What to Ask Before You Have LASIK or PRK in 2017: LASIK Risks and Complications

What to Ask Before You Have LASIK or PRK in 2017: LASIK Risks and Complications
by Sandra Lora Cremers, MD, FACS

LASIK, PRK, LASEK are methods to shape the Cornea (the window of the eye) with a Femtosecond Laser to decrease your need for contact lenses and glasses and, in many cases, become glasses free for the first time in your life. These procedures have excellent safety profiles and very high success rates in the right patients.

They are designed to treat myopia (nearsightedness), hyperopia(farsightedness) and astigmatism, and can allow you to live without glasses or contacts in most cases.

However, there are some patients that should NEVER have LASIK, PRK, LASEK.

Sight-threatening complications, such as significant loss of vision or infection from LASIK, PRK, etc surgery are thankfully extremely rare, and many side effects, such as residual (left over) astigmatism or refractive error and laser eye surgery complications (such as folds, inflammation, flap dislocation, small infections, which are rare) can be resolved with additional surgery or medical treatment.

Like any other surgery, however, there are potential risks, side effects and limitations you should be fully aware of before choosing to undergo LASIK, PRK, LASEK, or any surgery.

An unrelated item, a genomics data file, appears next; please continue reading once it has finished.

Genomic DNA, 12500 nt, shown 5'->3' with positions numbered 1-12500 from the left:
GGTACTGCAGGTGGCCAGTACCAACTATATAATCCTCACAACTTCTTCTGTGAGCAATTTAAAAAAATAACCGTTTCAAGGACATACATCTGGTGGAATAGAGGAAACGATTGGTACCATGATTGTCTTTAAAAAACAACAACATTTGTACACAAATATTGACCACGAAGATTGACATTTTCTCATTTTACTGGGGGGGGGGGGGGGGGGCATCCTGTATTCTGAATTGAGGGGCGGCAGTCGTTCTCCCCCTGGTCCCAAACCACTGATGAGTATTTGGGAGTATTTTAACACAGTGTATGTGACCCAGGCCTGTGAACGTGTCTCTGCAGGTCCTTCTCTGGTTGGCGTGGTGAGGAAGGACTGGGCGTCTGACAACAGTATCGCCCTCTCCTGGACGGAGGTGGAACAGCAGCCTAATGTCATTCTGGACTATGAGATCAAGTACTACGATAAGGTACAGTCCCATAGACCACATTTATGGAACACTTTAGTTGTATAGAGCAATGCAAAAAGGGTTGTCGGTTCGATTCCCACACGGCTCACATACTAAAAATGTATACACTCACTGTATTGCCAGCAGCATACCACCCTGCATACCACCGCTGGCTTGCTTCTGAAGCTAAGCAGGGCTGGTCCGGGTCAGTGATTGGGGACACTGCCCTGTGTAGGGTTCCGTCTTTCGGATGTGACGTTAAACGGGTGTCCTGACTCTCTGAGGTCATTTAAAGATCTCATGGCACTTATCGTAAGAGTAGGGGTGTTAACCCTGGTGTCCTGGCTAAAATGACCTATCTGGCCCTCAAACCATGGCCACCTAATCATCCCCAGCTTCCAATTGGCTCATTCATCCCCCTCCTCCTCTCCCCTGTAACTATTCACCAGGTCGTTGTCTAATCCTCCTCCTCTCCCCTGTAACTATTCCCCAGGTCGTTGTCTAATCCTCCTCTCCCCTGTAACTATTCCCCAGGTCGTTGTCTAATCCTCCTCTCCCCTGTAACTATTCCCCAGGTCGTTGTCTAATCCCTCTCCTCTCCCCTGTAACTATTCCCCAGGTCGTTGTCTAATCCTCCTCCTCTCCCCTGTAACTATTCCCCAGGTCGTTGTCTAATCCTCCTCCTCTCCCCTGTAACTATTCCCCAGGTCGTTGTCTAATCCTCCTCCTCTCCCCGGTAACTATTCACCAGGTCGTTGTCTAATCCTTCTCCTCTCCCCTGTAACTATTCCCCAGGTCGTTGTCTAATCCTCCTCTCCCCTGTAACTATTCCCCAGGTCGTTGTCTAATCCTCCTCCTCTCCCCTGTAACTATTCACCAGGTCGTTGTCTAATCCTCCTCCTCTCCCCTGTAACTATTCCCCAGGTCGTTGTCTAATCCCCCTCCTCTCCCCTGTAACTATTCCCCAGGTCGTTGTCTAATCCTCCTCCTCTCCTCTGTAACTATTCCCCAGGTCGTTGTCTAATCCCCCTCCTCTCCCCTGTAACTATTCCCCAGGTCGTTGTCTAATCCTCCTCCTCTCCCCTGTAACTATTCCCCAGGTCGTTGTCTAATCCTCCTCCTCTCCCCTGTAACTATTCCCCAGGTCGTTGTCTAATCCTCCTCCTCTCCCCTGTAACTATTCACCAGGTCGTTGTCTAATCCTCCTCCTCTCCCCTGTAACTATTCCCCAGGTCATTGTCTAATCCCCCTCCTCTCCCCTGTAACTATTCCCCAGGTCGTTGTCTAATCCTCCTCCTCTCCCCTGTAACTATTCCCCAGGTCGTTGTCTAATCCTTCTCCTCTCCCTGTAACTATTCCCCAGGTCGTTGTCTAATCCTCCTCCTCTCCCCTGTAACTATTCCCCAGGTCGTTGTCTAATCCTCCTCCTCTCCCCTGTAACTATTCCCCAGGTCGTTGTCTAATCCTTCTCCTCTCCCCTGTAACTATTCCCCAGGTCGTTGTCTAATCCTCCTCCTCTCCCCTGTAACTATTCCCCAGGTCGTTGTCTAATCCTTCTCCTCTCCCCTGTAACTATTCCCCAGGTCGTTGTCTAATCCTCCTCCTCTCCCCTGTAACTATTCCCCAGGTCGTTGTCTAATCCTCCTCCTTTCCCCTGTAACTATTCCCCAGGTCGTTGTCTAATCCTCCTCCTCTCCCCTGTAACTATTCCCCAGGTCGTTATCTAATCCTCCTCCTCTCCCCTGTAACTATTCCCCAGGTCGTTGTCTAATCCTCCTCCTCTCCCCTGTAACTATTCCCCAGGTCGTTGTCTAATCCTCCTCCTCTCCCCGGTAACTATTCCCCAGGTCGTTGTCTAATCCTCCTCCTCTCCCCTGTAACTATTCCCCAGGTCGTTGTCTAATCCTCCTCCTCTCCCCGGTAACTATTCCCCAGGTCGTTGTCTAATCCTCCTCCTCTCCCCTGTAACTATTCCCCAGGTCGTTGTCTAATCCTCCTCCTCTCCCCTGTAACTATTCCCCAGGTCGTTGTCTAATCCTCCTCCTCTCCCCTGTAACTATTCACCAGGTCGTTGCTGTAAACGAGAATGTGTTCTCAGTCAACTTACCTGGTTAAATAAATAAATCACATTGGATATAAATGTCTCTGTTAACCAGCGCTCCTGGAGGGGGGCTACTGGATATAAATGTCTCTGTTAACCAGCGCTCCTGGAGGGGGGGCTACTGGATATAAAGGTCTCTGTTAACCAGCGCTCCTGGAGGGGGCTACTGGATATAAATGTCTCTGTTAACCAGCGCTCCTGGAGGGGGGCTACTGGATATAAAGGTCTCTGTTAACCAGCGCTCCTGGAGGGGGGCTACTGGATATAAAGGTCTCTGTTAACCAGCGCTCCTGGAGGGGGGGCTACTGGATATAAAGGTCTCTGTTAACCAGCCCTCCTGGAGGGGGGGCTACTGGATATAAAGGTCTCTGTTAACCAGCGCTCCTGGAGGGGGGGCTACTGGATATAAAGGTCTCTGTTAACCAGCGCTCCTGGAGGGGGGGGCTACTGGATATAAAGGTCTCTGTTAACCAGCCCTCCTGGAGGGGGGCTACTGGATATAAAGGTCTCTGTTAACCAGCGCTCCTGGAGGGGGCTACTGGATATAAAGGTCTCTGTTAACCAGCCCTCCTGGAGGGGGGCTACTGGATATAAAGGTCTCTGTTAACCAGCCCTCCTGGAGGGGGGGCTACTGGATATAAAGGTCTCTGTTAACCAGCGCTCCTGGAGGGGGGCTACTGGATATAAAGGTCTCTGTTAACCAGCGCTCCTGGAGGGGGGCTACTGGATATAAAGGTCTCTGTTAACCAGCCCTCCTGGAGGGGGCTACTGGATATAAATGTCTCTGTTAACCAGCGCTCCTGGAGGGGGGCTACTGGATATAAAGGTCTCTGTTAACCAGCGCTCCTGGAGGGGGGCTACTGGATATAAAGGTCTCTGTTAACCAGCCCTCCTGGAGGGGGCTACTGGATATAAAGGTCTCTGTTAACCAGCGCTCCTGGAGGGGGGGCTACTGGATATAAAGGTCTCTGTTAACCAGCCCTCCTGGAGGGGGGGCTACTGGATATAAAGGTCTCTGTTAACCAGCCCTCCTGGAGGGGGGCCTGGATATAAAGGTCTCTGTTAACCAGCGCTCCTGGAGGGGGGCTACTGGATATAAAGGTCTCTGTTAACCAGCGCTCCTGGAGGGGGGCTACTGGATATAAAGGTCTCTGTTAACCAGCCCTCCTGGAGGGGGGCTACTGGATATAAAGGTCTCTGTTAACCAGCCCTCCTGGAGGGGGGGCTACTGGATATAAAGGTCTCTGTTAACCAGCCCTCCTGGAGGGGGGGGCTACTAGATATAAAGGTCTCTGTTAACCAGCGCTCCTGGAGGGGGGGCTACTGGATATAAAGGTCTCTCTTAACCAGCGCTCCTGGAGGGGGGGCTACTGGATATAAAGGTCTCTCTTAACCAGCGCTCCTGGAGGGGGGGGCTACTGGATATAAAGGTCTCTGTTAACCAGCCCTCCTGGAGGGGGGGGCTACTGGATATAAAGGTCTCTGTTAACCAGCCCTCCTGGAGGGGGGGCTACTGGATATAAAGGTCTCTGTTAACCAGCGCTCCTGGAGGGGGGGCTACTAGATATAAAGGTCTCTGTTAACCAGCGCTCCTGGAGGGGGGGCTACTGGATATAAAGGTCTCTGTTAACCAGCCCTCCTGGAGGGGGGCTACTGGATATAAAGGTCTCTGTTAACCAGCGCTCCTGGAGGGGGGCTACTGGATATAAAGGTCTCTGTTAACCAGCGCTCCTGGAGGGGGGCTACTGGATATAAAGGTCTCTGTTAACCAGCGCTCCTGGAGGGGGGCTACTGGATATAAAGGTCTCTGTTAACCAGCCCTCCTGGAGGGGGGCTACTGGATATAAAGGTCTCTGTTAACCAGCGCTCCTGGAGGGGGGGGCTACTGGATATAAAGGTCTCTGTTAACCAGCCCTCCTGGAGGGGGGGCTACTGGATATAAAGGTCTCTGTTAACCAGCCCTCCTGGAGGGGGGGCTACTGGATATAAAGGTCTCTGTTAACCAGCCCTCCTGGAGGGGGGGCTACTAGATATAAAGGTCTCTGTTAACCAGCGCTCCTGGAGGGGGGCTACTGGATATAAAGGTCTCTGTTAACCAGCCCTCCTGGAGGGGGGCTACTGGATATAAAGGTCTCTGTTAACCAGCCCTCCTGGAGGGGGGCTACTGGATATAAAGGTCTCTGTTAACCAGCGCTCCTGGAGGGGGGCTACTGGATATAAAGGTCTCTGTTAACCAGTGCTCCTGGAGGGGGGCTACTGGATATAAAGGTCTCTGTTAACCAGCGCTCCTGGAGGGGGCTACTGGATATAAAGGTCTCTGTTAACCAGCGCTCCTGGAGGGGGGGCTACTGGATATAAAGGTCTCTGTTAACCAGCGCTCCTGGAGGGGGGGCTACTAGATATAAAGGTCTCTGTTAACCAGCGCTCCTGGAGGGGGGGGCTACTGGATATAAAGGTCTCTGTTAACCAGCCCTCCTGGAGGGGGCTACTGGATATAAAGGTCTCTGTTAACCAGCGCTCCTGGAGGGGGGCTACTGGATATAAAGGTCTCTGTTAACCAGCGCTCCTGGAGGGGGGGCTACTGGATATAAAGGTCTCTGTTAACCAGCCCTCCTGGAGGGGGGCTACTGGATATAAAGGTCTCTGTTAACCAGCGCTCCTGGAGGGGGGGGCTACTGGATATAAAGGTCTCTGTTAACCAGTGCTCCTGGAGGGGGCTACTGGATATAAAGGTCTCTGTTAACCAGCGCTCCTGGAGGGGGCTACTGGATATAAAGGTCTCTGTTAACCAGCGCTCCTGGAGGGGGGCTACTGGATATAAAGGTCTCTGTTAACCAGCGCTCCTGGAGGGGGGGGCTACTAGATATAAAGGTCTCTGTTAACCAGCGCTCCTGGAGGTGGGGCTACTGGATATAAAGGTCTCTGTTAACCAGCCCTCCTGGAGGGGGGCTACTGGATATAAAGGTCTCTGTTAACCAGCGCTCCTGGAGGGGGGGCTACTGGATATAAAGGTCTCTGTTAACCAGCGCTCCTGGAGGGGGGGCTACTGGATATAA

First, choose a skilled, experienced, ethical LASIK/PRK eye surgeon can help reduce these risks and enable you to achieve the best possible results from laser eye surgery. I have seen too many patients have LASIK when they should not have had it performed on their eye. 

Second, be sure to ask the right questions to be sure you are an Excellent Candidate for LASIK/PRK. You need to know what your own risk profile is and see if you are happy to accept the risk or not.

Questions to Ask Your Surgeon: 
by Sandra Lora Cremers, MD, FACS

1. Do I have Dry Eyes? Dry Eyes represents a large percentage of unhappy LASIK/PRK patients. Thus it is important to get an assessment of your Dry Eye risk.

2. What do my Meibomian Glands look like?: be sure you see your own LipiScan or LipiView or Meibography for yourself. 
3. Do I have any risk of Sjogren’s Syndrome: if you do not have dry eye, dry mouth, and/or arthritis, your risk is low. If you have any of these symptoms, be sure you tell your surgeon. We order an SJO test if a patient has any 2 or 3 of these symptoms with Meibomian Gland Loss or recalcitrant (not improving with treatment) dry eyes.
4. Is my refraction stable? If you have varing glasses prescriptions, you should ask why and be sure it is addressed before signing up.
5. Is my refraction error too high for my corneal thickness? Patients who have too high of a prescription can develop ectasia: which is a thinning and bulging of the central cornea because too much corneal tissue was removed with the laser.

6. Do I have any signs of cataract? Usually, this is for older patients, but any signs of cataract makes it likely that you should not have LASIK/PRK but instead have the cataract addressed to try to be relieved of glasses/contact lens use. 
7. Do any of my medications I take by mouth increase my risk of dry eye after LASIK?